DC Motor with arduino

This is a simple code to run a dc motor. But motor is not responding. The voltage at the input terminals of the motor displaying 0.03V in volt mete. The motor is a 3V motor. What is the wrong here ?

void setup() { pinMode(11,OUTPUT); } void loop() { analogWrite(11,255); }

Analog output doesn't create a lower voltage, it creates a PWM signal. So with a volt meter you won't measure exactly what comes out of the Arduino, you'd need an oscilloscope for that.

What circuit are you using to drive your motor? (or which motor shield) If you attach the motor directly, your Arduino probably doesn't produce enough current to drive the motor.


I have directly connected the motor to the arduino. With a RPS I have run the motor with 2V, 0.40A.

The current of the PWM pin is 40mA only. So I have to use some driver circuit, Isn't ?

What may be the driver for this motor ?

So I have to use some driver circuit, Isn't ?


Assuming you didn't burn out the pin, that is...

Set up a simple sketch to digital write the pin you would using "directly" with a HIGH value. Then use a volt meter set on a scale to measure 5VDC, connect the black lead of the meter to ground and the red lead to the pin. It should read somewhere around 5V DC with a high level. Change the code to digital write a LOW value; the measured voltage should be around 0V DC.

If you get 4.9VDC for HIGH and 0.1VDC for LOW, that's OK. If you get anything else that isn't within a certain percentage, the pin is hosed. Buy a new ATMega.

Here's something I want to know, though. What made you think you could hook the motor directly up to the pin? I am curious from a standpoint that I am experienced with electronics, and have been playing around with them for many years (well, actually decades now - gettin' old). So I would like to know what a "newbie's" thought process is that led them to think they could hook such a thing up and it would work.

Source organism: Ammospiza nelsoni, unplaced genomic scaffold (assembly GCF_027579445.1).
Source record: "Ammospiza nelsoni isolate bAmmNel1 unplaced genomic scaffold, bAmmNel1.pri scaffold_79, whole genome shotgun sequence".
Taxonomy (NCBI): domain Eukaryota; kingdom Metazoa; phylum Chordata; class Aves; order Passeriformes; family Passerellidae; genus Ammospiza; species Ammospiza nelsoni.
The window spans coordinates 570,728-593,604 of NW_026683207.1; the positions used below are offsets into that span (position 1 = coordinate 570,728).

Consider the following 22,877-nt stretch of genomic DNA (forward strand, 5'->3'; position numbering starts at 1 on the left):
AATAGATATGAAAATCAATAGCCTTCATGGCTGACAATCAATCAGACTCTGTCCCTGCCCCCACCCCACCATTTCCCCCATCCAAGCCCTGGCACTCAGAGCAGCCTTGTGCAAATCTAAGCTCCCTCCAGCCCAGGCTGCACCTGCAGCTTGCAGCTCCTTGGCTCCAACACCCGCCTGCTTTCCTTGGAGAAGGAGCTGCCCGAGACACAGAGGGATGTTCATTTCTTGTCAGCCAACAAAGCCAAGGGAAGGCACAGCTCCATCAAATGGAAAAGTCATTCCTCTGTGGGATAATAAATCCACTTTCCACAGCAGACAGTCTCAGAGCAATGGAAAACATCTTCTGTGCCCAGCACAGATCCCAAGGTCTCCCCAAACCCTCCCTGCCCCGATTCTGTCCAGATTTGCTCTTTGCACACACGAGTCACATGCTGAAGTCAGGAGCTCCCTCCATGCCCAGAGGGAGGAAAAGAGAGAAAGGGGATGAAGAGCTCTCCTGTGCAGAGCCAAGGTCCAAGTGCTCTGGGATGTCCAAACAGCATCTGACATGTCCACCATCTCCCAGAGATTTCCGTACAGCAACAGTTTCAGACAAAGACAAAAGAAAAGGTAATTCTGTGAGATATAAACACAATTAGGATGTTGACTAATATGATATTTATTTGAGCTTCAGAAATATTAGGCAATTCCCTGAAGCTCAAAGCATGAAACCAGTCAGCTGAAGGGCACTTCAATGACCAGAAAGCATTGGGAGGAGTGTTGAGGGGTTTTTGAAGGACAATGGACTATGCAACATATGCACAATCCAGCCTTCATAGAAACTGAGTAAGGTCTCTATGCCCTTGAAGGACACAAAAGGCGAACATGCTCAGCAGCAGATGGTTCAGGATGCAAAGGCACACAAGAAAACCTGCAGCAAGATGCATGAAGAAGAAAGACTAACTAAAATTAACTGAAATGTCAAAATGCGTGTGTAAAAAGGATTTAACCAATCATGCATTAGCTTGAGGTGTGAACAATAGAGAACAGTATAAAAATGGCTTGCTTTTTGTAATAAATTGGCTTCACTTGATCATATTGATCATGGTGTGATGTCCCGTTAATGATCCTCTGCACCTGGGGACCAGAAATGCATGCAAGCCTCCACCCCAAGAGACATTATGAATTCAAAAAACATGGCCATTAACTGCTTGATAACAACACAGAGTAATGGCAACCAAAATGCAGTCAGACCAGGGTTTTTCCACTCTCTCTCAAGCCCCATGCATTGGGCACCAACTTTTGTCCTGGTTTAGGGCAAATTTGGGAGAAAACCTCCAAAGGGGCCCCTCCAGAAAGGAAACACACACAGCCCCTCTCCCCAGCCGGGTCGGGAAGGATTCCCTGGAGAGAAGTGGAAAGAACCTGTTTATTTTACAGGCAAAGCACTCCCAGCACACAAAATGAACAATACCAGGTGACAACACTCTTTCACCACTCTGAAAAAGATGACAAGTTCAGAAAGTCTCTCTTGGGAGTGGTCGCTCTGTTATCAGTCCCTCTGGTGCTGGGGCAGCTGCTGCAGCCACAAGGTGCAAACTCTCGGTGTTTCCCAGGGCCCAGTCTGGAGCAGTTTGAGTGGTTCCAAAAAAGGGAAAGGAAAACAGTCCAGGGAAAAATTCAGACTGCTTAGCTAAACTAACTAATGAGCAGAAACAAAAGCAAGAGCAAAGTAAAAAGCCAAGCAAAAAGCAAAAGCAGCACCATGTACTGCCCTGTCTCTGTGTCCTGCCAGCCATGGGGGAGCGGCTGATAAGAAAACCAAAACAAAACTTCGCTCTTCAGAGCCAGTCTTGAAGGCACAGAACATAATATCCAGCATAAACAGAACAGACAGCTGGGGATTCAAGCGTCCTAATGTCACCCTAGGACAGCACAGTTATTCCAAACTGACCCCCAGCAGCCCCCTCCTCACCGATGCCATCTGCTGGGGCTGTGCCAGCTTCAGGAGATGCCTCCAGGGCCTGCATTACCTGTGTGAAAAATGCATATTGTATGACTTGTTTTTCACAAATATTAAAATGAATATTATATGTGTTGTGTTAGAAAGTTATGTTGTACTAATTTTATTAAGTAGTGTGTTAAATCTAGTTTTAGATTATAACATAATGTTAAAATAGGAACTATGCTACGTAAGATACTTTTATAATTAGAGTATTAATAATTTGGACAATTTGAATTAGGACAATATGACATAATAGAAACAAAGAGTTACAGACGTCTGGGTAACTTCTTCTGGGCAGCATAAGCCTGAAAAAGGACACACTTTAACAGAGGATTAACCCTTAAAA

If I or others knew this, maybe we could come up with a better solution or documentation, or something - so that newbies wouldn't make this mistake - OVER AND OVER AND OVER.

Seriously - we seem to get this same kind of question here at least once a week, if not more often. What are we, the more experienced community doing wrong, that isn't plain and clear to newbies? Is there some kind of example or tutorial out there showing parts connected directly to ports/pins without and current limitations or driver circuitry? Is it because an LED hooked up this way (well, at least to pin 13 on certain Arduino designs - you can also sometimes get away with it on other pins - but its a no-no) works? Is a bad example being set by showing this simple electronic circuit? Should drivers always be shown?

I would love to see a time when newbies stop asking this question, and know why it is a bad idea, before they connect up anything - and quit killing their new Arduinos.

I doubt my dream will come true, though...



here's how I experience it and I'm pretty much fit your profile. Software guy without much clues about electricity.

The Arduino give the impression of simple and easy and clean. Call a function - 5 V appear on a pin - LED is on. It's very easy to create an easy to understand model: Inside the Arduino, there are a few light-switches with a software finger pressing them. Newbies love that kind of model, it makes learning a lot easier and faster. And specially for the software part, that model is actually quite good.